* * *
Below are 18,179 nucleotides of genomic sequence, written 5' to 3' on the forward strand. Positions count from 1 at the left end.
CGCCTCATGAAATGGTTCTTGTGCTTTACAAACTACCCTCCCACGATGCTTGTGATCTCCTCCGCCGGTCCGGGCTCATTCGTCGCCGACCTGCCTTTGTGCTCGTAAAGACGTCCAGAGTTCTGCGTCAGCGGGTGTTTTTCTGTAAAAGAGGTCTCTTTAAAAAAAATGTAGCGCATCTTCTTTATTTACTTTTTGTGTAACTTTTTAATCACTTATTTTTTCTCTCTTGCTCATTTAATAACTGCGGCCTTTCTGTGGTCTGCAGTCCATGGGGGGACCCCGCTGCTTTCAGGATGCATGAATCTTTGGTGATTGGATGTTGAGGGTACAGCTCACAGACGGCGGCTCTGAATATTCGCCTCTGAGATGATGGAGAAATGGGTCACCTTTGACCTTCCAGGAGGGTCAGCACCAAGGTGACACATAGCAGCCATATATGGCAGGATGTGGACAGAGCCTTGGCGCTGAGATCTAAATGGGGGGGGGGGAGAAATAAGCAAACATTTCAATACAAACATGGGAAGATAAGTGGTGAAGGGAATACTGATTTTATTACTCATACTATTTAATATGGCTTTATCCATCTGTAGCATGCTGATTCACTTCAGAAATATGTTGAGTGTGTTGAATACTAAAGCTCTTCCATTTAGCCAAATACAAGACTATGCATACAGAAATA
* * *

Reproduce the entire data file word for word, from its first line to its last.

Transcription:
Below are 18,179 nucleotides of genomic sequence, written 5' to 3' on the forward strand. Positions count from 1 at the left end.
CGCCTCATGAAATGGTTCTTGTGCTTTACAAACTACCCTCCCACGATGCTTGTGATCTCCTCCGCCGGTCCGGGCTCATTCGTCGCCGACCTGCCTTTGTGCTCGTAAAGACGTCCAGAGTTCTGCGTCAGCGGGTGTTTTTCTGTAAAAGAGGTCTCTTTAAAAAAAATGTAGCGCATCTTCTTTATTTACTTTTTGTGTAACTTTTTAATCACTTATTTTTTCTCTCTTGCTCATTTAATAACTGCGGCCTTTCTGTGGTCTGCAGTCCATGGGGGGACCCCGCTGCTTTCAGGATGCATGAATCTTTGGTGATTGGATGTTGAGGGTACAGCTCACAGACGGCGGCTCTGAATATTCGCCTCTGAGATGATGGAGAAATGGGTCACCTTTGACCTTCCAGGAGGGTCAGCACCAAGGTGACACATAGCAGCCATATATGGCAGGATGTGGACAGAGCCTTGGCGCTGAGATCTAAATGGGGGGGGGGGAGAAATAAGCAAACATTTCAATACAAACATGGGAAGATAAGTGGTGAAGGGAATACTGATTTTATTACTCATACTATTTAATATGGCTTTATCCATCTGTAGCATGCTGATTCACTTCAGAAATATGTTGAGTGTGTTGAATACTAAAGCTCTTCCATTTAGCCAAATACAAGACTATGCATACAGAAATA